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Less than 2% of Kentucky farms are Black-owned. This company is trying to change that

1 comment

  1. monarda

    "As long as you’re Black in America, there will be racial situations," Cleaver said. "But that’s something I’ve had to overcome. It does hurt. It stings, and a lot of times it slows you down, but you have to find ways to persevere."

    "There were times I couldn’t prove I was being treated differently because I was Black," he continued. "But I know we get left out of the opportunities because we're not in the know or among the clique."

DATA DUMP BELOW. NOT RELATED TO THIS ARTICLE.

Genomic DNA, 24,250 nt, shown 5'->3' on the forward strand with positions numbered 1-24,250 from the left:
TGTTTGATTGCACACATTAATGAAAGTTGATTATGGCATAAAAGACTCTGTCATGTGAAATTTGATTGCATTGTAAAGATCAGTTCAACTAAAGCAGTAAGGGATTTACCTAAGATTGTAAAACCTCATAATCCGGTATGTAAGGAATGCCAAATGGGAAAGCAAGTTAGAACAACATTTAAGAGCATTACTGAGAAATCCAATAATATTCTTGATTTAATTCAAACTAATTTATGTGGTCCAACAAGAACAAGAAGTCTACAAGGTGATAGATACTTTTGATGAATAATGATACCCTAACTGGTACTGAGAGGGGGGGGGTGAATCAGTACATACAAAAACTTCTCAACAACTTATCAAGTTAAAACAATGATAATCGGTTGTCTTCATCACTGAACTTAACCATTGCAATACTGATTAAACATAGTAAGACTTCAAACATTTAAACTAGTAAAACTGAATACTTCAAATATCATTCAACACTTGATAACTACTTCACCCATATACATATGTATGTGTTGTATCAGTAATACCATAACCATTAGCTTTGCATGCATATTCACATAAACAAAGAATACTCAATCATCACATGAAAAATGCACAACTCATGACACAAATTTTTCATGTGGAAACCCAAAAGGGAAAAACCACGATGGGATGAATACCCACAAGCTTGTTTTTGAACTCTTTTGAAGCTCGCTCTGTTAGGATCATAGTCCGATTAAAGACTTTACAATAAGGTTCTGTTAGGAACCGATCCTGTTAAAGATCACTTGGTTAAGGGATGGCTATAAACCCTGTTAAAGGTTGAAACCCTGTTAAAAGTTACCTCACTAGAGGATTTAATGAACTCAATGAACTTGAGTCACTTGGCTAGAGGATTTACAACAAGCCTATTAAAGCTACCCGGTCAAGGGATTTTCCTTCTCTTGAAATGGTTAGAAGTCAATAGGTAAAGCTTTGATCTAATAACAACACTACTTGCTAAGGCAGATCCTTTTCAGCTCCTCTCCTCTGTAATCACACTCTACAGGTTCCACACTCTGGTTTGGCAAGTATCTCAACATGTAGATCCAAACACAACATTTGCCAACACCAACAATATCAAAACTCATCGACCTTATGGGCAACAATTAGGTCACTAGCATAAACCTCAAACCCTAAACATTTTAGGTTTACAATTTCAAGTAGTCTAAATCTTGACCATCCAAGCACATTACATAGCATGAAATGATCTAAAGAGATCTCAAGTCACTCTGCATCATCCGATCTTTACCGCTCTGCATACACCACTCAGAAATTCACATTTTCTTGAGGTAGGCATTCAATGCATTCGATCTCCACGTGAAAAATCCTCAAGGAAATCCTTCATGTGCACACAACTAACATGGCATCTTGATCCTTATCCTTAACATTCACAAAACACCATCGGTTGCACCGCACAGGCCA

That's where Black Soil comes in.

    "Black Soil is like having a hype man," Cleaver said. "They’re always screaming your name. They've become a voice for us, which is important because the farmer already wears too many hats as it is."